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MATTHEW OF WESTMINSTER The flowers of history, especially such as relate to the affairs of Britain. Vol. I. B.C. 4004 to A.D. 1066.


Sir John Froissart's Chronicles of England, France, Spain and the Ajoining Countries from the latter part of the reign of Edward II to the coronation of Henry IV in 12 volumes 

Chronicles of Enguerrand De Monstrelet (Sir John Froissart's Chronicles continuation) in 13 volumes 

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The flowers of history, especially such as relate to the affairs of Britain. Vol. I. B.C. 4004 to A.D. 1066.
page 558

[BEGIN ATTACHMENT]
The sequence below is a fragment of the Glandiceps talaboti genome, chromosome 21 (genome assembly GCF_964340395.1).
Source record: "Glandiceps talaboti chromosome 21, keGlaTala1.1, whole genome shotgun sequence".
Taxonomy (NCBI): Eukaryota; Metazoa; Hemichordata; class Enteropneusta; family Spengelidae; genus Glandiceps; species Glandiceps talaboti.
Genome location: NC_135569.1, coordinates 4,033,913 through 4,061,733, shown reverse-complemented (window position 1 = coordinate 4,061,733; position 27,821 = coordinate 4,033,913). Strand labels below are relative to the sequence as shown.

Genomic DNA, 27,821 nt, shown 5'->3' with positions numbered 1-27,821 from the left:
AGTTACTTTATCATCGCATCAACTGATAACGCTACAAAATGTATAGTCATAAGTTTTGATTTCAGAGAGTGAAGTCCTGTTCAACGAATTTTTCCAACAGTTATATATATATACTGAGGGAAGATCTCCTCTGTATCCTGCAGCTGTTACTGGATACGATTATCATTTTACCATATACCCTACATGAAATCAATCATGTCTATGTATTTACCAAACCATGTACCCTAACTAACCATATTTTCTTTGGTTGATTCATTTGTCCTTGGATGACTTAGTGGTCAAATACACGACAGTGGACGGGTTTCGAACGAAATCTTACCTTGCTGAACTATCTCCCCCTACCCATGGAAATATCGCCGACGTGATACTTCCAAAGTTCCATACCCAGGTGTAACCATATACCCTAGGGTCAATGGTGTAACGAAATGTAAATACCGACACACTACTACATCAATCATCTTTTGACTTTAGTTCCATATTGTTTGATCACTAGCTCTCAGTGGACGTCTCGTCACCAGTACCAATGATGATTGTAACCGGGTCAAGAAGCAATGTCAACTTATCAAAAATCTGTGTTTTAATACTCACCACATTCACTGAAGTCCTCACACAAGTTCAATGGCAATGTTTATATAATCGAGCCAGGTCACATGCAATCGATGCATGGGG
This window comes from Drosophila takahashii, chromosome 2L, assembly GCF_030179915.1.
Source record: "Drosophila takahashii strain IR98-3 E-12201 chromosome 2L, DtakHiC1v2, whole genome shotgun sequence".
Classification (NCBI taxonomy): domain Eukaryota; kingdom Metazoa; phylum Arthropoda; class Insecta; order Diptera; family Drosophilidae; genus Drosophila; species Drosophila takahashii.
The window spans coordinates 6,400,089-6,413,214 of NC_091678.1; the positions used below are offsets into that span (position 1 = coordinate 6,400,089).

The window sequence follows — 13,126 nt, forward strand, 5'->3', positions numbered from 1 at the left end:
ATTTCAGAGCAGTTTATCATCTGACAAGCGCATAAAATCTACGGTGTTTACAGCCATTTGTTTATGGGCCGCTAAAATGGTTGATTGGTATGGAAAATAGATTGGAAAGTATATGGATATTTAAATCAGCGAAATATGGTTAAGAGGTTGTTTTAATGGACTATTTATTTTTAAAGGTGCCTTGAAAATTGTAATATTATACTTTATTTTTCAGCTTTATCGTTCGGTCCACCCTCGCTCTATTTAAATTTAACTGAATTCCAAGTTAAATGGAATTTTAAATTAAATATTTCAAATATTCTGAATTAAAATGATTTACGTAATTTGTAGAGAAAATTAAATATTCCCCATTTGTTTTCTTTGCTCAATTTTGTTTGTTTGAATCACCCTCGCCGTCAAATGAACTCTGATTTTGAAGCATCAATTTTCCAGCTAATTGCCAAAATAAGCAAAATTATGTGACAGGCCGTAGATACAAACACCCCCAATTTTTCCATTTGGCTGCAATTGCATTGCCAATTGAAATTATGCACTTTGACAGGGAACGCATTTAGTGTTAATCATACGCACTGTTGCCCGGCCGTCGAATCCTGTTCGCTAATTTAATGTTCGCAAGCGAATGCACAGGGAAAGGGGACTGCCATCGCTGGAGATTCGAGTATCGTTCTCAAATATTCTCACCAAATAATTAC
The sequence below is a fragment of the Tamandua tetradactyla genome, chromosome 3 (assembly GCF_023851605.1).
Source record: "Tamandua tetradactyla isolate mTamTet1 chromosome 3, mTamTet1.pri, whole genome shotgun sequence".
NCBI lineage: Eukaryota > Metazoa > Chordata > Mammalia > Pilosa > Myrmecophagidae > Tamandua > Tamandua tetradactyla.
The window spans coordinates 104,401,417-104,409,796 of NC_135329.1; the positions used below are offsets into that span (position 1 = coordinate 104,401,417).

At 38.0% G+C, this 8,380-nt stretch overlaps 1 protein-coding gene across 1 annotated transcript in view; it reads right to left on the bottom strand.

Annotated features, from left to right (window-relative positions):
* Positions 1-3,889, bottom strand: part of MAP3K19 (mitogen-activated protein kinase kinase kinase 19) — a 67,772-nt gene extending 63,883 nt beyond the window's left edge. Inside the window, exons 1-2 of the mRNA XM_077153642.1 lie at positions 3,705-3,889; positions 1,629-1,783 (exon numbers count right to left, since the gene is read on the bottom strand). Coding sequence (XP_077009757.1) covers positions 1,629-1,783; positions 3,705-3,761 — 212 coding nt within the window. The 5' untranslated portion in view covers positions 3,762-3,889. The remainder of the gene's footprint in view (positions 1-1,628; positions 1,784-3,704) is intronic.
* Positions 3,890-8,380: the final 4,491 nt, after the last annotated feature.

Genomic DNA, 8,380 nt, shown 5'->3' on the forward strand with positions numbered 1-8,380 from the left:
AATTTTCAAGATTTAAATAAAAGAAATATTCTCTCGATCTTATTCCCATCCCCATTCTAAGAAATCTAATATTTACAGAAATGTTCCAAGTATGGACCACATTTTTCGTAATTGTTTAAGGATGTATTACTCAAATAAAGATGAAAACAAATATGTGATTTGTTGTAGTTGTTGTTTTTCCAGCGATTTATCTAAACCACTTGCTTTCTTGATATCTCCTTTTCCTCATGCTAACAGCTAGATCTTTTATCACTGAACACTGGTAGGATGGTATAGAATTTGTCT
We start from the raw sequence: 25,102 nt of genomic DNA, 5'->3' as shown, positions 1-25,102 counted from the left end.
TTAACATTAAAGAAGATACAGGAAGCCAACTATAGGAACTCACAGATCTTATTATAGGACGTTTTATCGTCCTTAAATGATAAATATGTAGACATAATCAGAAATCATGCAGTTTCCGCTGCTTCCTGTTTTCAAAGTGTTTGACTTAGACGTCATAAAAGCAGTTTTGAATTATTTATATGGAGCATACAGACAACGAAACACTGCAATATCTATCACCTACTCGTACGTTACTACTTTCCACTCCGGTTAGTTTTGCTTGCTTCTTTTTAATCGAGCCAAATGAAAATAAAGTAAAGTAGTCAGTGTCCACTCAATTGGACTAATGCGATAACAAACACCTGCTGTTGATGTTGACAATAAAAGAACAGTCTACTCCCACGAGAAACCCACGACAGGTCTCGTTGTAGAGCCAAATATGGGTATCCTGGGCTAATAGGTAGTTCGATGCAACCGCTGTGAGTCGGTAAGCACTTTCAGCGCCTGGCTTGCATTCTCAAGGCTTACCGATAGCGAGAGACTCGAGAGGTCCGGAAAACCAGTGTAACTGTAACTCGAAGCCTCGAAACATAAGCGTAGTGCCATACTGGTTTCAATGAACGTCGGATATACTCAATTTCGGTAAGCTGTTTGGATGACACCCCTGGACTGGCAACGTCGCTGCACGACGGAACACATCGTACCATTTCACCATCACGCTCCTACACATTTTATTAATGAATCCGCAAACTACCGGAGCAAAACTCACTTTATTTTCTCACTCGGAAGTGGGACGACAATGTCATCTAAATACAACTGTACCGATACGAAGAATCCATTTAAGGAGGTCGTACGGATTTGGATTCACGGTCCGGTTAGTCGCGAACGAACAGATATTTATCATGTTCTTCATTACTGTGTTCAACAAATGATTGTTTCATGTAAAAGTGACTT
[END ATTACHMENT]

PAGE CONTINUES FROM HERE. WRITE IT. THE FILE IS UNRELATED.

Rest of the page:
A.D. 1065. ACCOTOT OF THE MABTTB OSWDT. 549 situated at the mouth of the river Tyne, on the north bank, and was buried there in royal fashion. And there, on account of the frequency of the miracles wrought at it, the place of his burial was, for a very long series of years, held in such great reverence by the people of the country, that they thought that the king, who was buried among them, was their lord and patron on earth, and their defender in heaven. On which account, in process of time, to the greater glory of the martyr, virgins, under the vows of nuns, from the convent of the Abbess Saint Hilder, were introduced to watch by his body till the time of the Danish persecution, which was raised by the fury of the brothers, Hinguar and Hubba, and they remained in the church of the blessed mother of God, in the northern part of the district. In that furious persecution, that monastery, with all the other convents of that part of the county, is believed to have been demolished, and the holy virgins were translated by martyrdom to the kingdom of heaven. After these events that district fell into the power of the infidel Danes, and continued so for many ages, and so the recollection of the holy martyr was utterly effaced from the minds of the people of the province. At length the devotion of the faithful gradually returned, and as the purity of their faith increased, the bishop of the place established some priests in the church of the mother of God, and also some of the secular clergy, who should perform the offices of divine service for all the inhabitants of the parishes of the province. In the meantime, the most blessed martyr lay buried beneath the lowly turf till the time of JEgelwin, bishop of Durham, and Tosti, earl of Northumberland, who obtained that earldom after the death of Siward, not by hereditary succession, but by the gift of king Edward. It seemed good, therefore, to the divine mercy to bring the relics of the most blessed martyr to light, for the sake of the advancement of the whole church, during the lifetime of the pontiff before mentioned, in order that the light which had long been hidden under a bushel might at last be set upon a candlestick, and lighten the darkness of infidelity. But there was a certain keeper of the before-mentioned church in which the body of the blessed martyr had been buried, by name Edmund, a man of great piety, and devoted to the blessed martyr, who, although he had never been attached by any formal profession to the body of any monastery, had, nevertheless, been invested with the monastic habit. He, one night, when after a noe

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